Just like that, he was gone. I ran all the way around the house and my little red-headed four-year-old was gone. I hollered and yelled. No answer.
I had been hanging sheets on the laundry line in the backyard and he’d been peddle-pushing his little green tractor around and through the sheets. I asked him to stop. That was just seconds ago.
Suddenly, he’s gone.
I ran across the parking lot to the school (we lived on a boarding school campus), my heart pounding as I called out, “Andrew!” No noise. No green tractor. No bright red hair.
I yelled louder and ran the other direction. Nothing. My dog bounded around my feet, thinking this was the best game ever. I was not amused. There is a lot of trouble a four-year-old boy can get into in just a few moments. Thinking of the worse case scenario, I started down the hill, my stomach in my throat and my eyes scanning everywhere. My neighbor, from down over the hill drove up. “Carol, I heard you calling Andrew. You go look on campus, I’ll drive down to the river.”
My worst fear. The river. Swift flowing, eddies and boulders, cold and deep. Andrew loved the water. “There’s no way he could be that far, he was JUST with me!” I hollered frantically.
His sympathetic eyes met mine as he shifted gears, ready to go, “Go look on campus, I’ll take the river.”
With my whole being I wanted to run to the river. Oh Lord, why didn’t I just let him dirty up the sheets. But no, he couldn’t be in the river, he didn’t have time. I ran around a corner and scanned yet another area – no little guy. Another building, another corner – no sign of the little green tractor.
Three honks break into my thoughts. Oh thank God. My neighbor had found Andrew. I ran back to the top of the hill and met the car, complete with the green tractor hanging out the back and a little boy in the front. “He was on the bridge, almost out to the highway.”
I grabbed my boy and hung on tight. “Andrew! What were you doing?”
“I wanted to ride with the trucks!” His chin quivered. He knew he was in trouble, but he wasn’t quite sure whether mommy was happy or mad. Mommy wasn’t quite sure either.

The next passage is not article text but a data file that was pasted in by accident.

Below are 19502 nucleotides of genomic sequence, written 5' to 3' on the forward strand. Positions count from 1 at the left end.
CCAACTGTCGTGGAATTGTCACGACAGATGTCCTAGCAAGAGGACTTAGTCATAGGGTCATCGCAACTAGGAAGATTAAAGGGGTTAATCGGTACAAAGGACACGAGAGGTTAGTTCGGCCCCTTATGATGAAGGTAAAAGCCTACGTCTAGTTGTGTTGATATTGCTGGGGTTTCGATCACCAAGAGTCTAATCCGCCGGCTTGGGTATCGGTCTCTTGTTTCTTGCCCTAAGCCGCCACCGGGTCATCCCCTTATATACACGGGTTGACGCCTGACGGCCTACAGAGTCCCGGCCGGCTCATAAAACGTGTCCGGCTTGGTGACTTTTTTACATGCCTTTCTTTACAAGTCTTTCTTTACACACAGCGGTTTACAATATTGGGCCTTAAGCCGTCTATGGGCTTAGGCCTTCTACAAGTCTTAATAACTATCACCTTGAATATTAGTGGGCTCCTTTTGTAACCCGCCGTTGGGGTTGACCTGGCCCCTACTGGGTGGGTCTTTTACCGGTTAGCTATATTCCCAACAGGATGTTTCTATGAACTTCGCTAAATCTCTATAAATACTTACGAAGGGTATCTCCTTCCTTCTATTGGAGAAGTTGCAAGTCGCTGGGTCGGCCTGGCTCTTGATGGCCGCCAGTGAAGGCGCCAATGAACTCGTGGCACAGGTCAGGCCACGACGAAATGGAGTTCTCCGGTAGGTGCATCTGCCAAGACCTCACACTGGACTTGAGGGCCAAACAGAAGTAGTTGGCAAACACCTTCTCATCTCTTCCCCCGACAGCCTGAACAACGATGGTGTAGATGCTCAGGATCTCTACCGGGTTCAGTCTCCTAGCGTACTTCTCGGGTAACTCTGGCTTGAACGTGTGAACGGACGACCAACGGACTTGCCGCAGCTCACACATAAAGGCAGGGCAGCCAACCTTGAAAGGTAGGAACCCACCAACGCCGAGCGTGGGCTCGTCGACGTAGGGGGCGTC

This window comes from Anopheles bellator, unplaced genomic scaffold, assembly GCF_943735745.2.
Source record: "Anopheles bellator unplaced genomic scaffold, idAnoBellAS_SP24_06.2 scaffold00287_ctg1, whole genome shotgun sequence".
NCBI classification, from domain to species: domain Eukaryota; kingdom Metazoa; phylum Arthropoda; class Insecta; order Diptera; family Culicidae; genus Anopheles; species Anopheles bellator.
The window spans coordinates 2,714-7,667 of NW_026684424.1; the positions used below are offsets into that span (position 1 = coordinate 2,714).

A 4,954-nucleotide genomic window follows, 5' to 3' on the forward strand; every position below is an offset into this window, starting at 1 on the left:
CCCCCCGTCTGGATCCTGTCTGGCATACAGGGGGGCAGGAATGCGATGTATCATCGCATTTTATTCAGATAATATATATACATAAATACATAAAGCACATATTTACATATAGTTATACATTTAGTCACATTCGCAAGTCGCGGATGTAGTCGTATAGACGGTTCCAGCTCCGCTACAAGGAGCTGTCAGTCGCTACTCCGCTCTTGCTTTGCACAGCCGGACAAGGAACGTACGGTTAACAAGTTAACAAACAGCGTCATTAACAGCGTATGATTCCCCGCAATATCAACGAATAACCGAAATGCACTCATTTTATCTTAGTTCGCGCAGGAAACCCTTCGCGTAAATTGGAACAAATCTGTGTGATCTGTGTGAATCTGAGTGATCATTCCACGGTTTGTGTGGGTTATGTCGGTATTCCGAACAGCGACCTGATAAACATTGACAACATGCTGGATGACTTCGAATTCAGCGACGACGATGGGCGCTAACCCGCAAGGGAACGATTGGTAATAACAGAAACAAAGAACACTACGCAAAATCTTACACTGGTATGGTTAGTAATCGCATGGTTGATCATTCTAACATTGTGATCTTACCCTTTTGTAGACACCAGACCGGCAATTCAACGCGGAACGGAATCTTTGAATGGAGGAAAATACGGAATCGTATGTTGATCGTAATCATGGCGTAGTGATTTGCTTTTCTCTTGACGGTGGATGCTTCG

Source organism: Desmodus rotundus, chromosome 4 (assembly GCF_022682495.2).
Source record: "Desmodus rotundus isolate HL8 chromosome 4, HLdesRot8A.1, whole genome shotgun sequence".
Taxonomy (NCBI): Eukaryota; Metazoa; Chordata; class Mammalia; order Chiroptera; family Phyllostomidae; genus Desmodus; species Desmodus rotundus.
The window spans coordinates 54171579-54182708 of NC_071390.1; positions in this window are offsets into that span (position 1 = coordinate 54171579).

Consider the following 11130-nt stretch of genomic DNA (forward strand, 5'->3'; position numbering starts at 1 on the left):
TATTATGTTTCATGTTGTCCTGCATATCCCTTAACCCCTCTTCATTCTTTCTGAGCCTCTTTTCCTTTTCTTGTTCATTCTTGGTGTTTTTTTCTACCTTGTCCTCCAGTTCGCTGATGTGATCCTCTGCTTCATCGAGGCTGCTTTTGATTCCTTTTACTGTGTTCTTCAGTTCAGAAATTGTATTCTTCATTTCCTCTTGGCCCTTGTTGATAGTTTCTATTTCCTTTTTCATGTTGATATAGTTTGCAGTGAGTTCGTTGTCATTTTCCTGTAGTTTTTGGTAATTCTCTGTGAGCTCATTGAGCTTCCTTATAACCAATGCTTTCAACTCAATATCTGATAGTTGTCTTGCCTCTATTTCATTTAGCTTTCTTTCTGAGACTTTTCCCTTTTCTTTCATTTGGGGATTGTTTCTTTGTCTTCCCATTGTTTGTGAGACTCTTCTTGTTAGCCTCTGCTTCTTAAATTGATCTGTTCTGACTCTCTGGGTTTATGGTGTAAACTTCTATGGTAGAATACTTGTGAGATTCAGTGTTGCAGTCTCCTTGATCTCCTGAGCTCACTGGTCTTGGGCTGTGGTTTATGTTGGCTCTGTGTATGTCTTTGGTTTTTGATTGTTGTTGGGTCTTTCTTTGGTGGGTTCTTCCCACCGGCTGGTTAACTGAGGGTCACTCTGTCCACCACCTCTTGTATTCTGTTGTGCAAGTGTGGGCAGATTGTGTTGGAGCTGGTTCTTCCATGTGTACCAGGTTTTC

I set the tractor down beside us and leaned in the car window to thank my friend and neighbor. As I turned around, I saw Andrew leaning forward on the seat of the tractor, feet not down to push, but rather up on the handle bars as the tractor began zooming down the hill all over again. Why that little booger. That’s how he had made it all the way to the river. Rather than push, he’d just picked up his feet and flew down the hill.
I grabbed my boy in one hand and the tractor in the other and marched both home. I stomped around back where I hung the tractor from the rafters on the back deck. “No more tractor until you can learn to obey!” I declared to my boy as I explained why he needed to stay in the yard.
His chin quivered as he looked longingly up at his favorite toy. Mommy took his favorite toy. That’s what he knew. Andrew was totally unaware of the dangers, thinking only of how fun it was to zoom down that hill.
The dangers were all I could think about. The swift flowing river and the highway filled with logging trucks told me I was right, and I thanked God for keeping my little guy safe.
Every day Andrew asked if I could take the tractor down. Every day I reminded him why it was up there. Eventually, of course, I took it down and he had another chance to stay in the yard with his tractor.
Such a simple thing – obedience. It’s for our best. It’s for our safety. It’s for our salvation. God gives us guidelines for a reason. Sometimes we just want to pick up our feet and do what we want and sometimes God hangs up our little green tractors until we learn to be safe.LIttle Green Tractors and lesson in obedience! #inspirememonday via @caregivermom Click To Tweet
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1. Link up your most inspirational post from the previous week (just ONE, please).
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I found inspiration for my Monday at #inspirememondays. Join us! (tweet this)
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